Fostering a healthy regional economy: Groups come together to build up West Valley

West Valley motorists battle traffic driving east on a recent morning commute on Bell Road near Loop 101. Most Peoria residents drive away from the city to work every morning. But a number of West Valley groups are working to change this. [Jacob Stanek/Independent Newsmedia]

By Philip Haldiman and Matt Roy
Independent Newsmedia

You may live in the West Valley; but there’s a good chance you don’t work there.

However, some groups in the region are hoping to make the West Valley a place where residents not only live but also work.

Sintra Hoffman, Westmarc president and CEO, said nearly 70 percent of the workforce living in the West Valley travels east for work every day.

Another statistic about the West Valley stands out — over the next 25 years, 49.5 percent of the growth in Maricopa County will occur in the West Valley, according to Maricopa Association of Governments officials.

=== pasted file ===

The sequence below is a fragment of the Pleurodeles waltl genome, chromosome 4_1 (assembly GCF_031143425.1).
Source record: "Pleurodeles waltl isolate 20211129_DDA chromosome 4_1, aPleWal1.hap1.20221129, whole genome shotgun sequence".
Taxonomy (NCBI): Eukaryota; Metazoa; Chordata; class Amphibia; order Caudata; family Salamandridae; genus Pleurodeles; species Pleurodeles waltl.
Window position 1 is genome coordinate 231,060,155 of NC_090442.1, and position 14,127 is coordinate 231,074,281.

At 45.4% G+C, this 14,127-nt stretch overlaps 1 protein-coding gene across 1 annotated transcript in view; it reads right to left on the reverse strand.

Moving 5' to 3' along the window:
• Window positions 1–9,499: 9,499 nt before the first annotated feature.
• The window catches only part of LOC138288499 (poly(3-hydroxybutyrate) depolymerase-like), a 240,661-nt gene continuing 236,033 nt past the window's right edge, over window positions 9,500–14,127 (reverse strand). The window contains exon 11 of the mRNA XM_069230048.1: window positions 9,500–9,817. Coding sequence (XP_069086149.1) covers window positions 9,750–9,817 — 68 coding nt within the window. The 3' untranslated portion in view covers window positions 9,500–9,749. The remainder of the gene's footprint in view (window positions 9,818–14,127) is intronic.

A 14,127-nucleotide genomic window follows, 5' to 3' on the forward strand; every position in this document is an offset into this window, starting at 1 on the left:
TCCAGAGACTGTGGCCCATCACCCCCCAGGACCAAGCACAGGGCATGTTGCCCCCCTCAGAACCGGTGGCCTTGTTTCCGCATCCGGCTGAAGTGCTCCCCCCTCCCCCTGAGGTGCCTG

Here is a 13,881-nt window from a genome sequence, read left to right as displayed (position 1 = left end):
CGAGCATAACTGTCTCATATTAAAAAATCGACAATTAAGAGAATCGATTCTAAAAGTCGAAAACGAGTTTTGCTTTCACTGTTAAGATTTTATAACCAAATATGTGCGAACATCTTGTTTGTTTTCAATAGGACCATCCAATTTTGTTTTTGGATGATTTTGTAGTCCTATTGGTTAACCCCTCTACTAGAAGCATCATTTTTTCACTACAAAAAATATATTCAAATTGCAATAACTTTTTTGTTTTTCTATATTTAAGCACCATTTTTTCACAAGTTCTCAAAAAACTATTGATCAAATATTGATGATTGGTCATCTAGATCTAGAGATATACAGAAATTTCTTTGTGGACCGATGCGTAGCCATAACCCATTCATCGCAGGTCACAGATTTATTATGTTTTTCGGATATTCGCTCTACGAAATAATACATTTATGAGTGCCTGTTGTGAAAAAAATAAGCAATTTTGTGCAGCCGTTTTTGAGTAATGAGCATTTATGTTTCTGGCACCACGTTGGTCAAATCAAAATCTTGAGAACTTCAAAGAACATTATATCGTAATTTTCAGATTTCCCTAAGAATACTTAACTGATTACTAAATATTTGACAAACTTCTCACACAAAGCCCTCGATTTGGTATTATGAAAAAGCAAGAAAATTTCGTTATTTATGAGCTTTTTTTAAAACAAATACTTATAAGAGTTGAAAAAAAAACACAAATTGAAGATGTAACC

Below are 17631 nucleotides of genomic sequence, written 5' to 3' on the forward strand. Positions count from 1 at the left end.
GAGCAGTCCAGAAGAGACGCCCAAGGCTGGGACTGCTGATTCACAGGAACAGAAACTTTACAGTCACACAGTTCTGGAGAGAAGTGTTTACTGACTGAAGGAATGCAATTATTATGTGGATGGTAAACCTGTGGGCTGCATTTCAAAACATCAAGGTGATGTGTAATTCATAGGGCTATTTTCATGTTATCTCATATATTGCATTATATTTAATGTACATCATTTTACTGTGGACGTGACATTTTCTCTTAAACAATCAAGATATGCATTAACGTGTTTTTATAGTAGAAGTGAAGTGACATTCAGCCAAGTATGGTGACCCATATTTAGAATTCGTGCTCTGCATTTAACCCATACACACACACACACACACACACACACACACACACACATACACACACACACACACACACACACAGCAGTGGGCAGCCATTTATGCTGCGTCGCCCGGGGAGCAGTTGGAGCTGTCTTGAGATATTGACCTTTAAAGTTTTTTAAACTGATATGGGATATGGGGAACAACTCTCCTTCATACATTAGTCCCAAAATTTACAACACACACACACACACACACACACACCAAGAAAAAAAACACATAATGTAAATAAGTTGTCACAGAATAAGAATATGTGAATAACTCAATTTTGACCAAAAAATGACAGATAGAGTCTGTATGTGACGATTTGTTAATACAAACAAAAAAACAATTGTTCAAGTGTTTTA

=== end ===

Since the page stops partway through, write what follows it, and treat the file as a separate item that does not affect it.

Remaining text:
Westmarc — or Western Maricopa Coalition — a public-private partnership of more than 10 West Valley communities, businesses and educational organizations, is leading initiatives to spur economic development and bring more high-paying jobs to the area.

Ms. Hoffman said the Westmarc membership, including Surprise and Peoria, looked at those stats and recognized that building a pipeline of talented workers is critical to the economic success of the West Valley region and the quality of life for its residents.

Dozens of stakeholders came together in the process to create the West Valley Workforce Development Strategy, a  business attraction tool that will be used over the next five years to see that the region keeps talent from working elsewhere and attracts advanced industries.

Ms. Hoffman said a robust and skilled labor force is one of the most important assets in attracting, retaining and expanding businesses, and that these businesses in turn create jobs, pay taxes, stimulate investment and wealth in the region.